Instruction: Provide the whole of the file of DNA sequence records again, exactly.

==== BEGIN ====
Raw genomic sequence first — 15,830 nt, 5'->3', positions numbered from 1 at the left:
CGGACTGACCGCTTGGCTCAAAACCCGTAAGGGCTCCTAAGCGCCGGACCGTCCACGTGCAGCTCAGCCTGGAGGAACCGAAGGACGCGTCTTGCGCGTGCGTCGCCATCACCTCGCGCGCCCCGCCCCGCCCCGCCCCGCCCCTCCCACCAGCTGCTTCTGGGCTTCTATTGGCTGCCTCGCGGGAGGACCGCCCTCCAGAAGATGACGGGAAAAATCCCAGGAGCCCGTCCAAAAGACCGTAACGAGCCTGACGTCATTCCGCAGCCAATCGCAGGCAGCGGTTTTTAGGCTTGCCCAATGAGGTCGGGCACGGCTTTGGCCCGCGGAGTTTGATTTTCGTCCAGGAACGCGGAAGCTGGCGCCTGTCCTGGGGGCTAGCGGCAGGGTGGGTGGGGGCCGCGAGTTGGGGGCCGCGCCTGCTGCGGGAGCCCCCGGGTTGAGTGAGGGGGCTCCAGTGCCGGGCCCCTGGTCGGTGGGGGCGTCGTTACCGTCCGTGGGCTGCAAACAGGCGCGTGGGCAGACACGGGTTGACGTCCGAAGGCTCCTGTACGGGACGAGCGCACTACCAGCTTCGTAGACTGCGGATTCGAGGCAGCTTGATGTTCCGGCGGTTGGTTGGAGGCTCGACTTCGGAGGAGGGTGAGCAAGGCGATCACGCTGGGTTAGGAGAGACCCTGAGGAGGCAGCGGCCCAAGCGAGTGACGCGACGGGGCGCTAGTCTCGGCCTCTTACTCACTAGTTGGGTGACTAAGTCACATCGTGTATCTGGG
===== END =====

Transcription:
Raw genomic sequence first — 15,830 nt, 5'->3', positions numbered from 1 at the left:
CGGACTGACCGCTTGGCTCAAAACCCGTAAGGGCTCCTAAGCGCCGGACCGTCCACGTGCAGCTCAGCCTGGAGGAACCGAAGGACGCGTCTTGCGCGTGCGTCGCCATCACCTCGCGCGCCCCGCCCCGCCCCGCCCCGCCCCTCCCACCAGCTGCTTCTGGGCTTCTATTGGCTGCCTCGCGGGAGGACCGCCCTCCAGAAGATGACGGGAAAAATCCCAGGAGCCCGTCCAAAAGACCGTAACGAGCCTGACGTCATTCCGCAGCCAATCGCAGGCAGCGGTTTTTAGGCTTGCCCAATGAGGTCGGGCACGGCTTTGGCCCGCGGAGTTTGATTTTCGTCCAGGAACGCGGAAGCTGGCGCCTGTCCTGGGGGCTAGCGGCAGGGTGGGTGGGGGCCGCGAGTTGGGGGCCGCGCCTGCTGCGGGAGCCCCCGGGTTGAGTGAGGGGGCTCCAGTGCCGGGCCCCTGGTCGGTGGGGGCGTCGTTACCGTCCGTGGGCTGCAAACAGGCGCGTGGGCAGACACGGGTTGACGTCCGAAGGCTCCTGTACGGGACGAGCGCACTACCAGCTTCGTAGACTGCGGATTCGAGGCAGCTTGATGTTCCGGCGGTTGGTTGGAGGCTCGACTTCGGAGGAGGGTGAGCAAGGCGATCACGCTGGGTTAGGAGAGACCCTGAGGAGGCAGCGGCCCAAGCGAGTGACGCGACGGGGCGCTAGTCTCGGCCTCTTACTCACTAGTTGGGTGACTAAGTCACATCGTGTATCTGGG